Batman is Important For Batwoman's Origins, But Not Essential
The simplest solution would be for Batwoman to be based on Earth 38, with Warner Bros. making no objection to The Arrowverse using Batman this one time for the purposes of establishing the character of Kate Kane. Unfortunately, what is simple is not always easy, particularly when legalities are involved. This begs the question of how vital it is that Batman appears to establish the character of Batwoman at all.
Despite Kathy Kane being a cousin of Bruce Wayne and her name and costume clearly being modeled on Batman, there is surprisingly little connection between the two characters in the comics. The two are far from close kin, with Bruce largely avoiding extended family gatherings. Bruce only makes token appearances on the social scene in Gotham City, whereas Kate was enough of a party girl and press darling in her youth to make it difficult for her girlfriend Rene Montoya to avoid the limelight and keep her own status as a lesbian secret from her family and her supervisors at the Gotham City Police Department.
The two also approached vigilantism from different angles, with Kate's training as a fighter coming from her desire to follow in her father's footsteps as a career soldier. This dream was denied to her after her relationship with another female cadet was revealed while she was enrolled at the United States Military Academy at West Point and Kate resigned rather than violate the honor code by lying about her sexual orientation. Kate was later inspired to vigilantism after a brief encounter with Batman, where The Dark Knight followed the sounds of a struggle to find an undistressed damsel, following Kate's using her combat training to turn the tables on an attempted mugger.
Kate began fighting crime on her own after that, using military gear taken from her father. When Colonel Jacob Kane discovered what she was doing, he stunned Kate not only by voicing his approval but by arranging for her to train with some of his old army buddies. When Kate came home to Gotham City, she found that her father had commissioned an armored Batwoman costume for her, along with a host of other special tactical weapons combining the finest in military hardware and prototypes based on gear it was believed Batman used. The two would not learn that Bruce Wayne was Batman until long after Kate had taken up the Batwoman mantle.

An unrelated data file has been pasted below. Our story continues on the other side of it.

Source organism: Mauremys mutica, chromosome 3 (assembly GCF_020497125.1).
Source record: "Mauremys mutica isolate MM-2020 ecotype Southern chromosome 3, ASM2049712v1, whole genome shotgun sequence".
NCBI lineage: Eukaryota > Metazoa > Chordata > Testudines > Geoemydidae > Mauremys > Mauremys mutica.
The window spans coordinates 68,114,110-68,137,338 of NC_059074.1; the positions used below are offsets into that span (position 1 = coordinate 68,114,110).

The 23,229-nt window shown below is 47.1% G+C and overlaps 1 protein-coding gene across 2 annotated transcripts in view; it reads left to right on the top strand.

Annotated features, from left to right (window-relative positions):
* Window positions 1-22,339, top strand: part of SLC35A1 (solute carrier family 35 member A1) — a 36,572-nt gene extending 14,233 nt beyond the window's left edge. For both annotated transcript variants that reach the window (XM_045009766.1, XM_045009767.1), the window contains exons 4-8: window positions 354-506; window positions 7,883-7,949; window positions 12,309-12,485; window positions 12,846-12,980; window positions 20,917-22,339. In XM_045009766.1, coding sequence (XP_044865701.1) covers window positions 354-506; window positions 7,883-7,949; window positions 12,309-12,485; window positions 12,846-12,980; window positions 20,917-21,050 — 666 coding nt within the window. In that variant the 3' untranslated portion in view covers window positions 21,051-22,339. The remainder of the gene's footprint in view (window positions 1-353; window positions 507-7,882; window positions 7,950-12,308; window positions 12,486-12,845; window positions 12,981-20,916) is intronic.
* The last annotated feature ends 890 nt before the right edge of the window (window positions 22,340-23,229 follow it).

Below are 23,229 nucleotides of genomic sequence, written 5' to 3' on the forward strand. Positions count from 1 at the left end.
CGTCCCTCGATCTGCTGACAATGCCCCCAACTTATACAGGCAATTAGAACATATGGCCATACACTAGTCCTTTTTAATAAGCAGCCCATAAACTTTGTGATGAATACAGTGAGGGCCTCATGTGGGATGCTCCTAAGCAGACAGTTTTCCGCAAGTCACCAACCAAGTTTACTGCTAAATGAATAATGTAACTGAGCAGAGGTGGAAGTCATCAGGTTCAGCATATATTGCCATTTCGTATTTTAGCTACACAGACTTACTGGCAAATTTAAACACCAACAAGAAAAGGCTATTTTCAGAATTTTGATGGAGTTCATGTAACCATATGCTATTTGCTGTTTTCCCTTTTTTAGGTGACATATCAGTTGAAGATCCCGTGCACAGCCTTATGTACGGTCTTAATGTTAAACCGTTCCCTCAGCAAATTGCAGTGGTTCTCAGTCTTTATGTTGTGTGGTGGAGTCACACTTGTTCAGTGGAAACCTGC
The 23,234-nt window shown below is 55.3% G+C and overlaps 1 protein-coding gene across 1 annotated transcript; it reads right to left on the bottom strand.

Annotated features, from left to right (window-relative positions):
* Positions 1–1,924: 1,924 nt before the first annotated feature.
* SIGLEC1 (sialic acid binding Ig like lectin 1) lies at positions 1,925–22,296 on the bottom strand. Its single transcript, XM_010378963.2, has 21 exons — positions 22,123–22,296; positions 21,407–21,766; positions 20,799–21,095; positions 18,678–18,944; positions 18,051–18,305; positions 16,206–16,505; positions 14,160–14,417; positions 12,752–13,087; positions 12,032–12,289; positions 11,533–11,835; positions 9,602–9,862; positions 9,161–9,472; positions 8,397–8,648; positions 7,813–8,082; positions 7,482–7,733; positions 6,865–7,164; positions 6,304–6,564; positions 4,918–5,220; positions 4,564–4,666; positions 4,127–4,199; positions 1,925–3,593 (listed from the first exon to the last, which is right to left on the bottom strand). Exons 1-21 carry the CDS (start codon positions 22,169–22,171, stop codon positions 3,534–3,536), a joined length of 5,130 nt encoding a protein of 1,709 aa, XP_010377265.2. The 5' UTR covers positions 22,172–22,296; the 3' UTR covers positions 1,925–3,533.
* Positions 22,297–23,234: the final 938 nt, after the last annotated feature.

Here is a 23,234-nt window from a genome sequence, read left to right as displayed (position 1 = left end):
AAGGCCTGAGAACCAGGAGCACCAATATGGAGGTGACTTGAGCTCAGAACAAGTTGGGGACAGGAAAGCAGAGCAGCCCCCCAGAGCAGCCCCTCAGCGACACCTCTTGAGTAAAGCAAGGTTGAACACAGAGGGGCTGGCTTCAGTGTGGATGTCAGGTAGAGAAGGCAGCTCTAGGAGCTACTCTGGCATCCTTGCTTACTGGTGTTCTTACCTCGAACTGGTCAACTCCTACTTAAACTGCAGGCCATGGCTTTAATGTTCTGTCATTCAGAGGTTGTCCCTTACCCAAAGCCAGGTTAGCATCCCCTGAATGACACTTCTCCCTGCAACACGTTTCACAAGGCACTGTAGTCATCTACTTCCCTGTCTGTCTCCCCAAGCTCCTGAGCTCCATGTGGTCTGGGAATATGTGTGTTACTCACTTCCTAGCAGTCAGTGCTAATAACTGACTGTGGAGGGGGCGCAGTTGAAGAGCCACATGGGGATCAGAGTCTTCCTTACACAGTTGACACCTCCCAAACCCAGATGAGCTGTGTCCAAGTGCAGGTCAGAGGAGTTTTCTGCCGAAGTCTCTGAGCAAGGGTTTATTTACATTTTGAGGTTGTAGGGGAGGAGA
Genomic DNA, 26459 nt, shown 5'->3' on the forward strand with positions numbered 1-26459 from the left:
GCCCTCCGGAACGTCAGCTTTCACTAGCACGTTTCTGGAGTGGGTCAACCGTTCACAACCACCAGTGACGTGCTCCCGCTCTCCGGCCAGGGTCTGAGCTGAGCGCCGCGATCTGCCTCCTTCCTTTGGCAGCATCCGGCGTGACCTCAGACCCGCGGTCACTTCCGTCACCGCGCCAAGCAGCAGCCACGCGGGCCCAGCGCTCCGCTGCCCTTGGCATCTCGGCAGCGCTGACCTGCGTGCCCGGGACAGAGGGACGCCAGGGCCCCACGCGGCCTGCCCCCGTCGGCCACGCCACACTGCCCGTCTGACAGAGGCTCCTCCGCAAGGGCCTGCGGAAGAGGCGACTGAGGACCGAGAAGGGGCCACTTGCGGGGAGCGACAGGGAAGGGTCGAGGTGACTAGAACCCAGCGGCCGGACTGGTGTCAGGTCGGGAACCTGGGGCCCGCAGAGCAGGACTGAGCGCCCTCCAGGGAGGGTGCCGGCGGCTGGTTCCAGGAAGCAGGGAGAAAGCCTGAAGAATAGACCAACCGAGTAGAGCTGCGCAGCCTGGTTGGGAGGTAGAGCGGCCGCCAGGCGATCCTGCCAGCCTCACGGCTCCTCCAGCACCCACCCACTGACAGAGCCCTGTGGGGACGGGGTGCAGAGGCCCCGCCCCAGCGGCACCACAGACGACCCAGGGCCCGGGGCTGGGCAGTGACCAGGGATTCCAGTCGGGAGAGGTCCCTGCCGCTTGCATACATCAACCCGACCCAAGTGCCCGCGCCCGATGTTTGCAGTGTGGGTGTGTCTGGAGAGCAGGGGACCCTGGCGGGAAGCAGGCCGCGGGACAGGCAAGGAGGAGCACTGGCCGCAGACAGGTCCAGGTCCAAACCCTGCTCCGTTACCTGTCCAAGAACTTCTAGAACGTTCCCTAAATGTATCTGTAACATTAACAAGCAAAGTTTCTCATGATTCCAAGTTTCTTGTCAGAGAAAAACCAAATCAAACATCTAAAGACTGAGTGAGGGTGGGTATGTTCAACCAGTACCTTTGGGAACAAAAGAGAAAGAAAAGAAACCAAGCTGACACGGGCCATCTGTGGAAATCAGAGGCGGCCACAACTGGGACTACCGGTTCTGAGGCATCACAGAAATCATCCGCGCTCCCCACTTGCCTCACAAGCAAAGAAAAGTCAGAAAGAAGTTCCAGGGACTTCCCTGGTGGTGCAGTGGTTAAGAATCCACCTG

Can Batwoman Exist in Gotham Without Explaining Batman/Bruce Wayne?
So the only requirement of Batman's existence in relation to Kate Kane's becoming a superhero is an acknowledgment that Batman exists. Batwoman's costume and name were entirely derived from Batman, but beyond that the presence of Batman and Bruce Wayne is inessential. It would be simple enough to acknowledge Batman's existence with a quick description of Kate Kate's inspirational encounter with The Dark Knight before moving on and never mentioning him again.
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However, it may be possible to try and introduce Batwoman into a reality without Batman, painting Kate as the original hero in the reality of The Arrowverse. One method of accomplishing this might be altering Kate's background so that her defining moment in deciding to be a vigilante is the violent deaths of her mother and twin sister during a hostage crisis when she was twelve, rather than a chance encounter with Batman after an attempted mugging. Unfortunately (and ironically), such a bid to make Kate stand apart from her famous cousin would only serve to make her origin seem more derivative of Batman and eliminate much of what makes Kate Kane unique as a character.
One fan theory has suggested that Bruce Wayne may be paralyzed from his encounter with the villain Bane in the Arrowverse. If that's the case, then Batwoman could be presented as a legacy character, taking up her cousin's battle in his name and image. It's a unique idea and would be an interesting twist on the classic story Knightfall. Unfortunately, we again run into the problem that such a story would only serve to make Kate Kane into less of a unique character and everything Batwoman's producers have said so far suggests that they will be staying true to the spirit of the comics where Kate is very much her own hero.
The simple solution of mentioning Batman and how he inspired Batwoman without showing him seems to be the best option. It would also fit with previous statements by The CW president Mark Pedowitz, who confirmed that Batman does exist in the Arrowverse but that there are no plans for him to make an appearance in any capacity.; that does not outright eliminate the possibility of dropping his name in the same fashion as earlier episodes.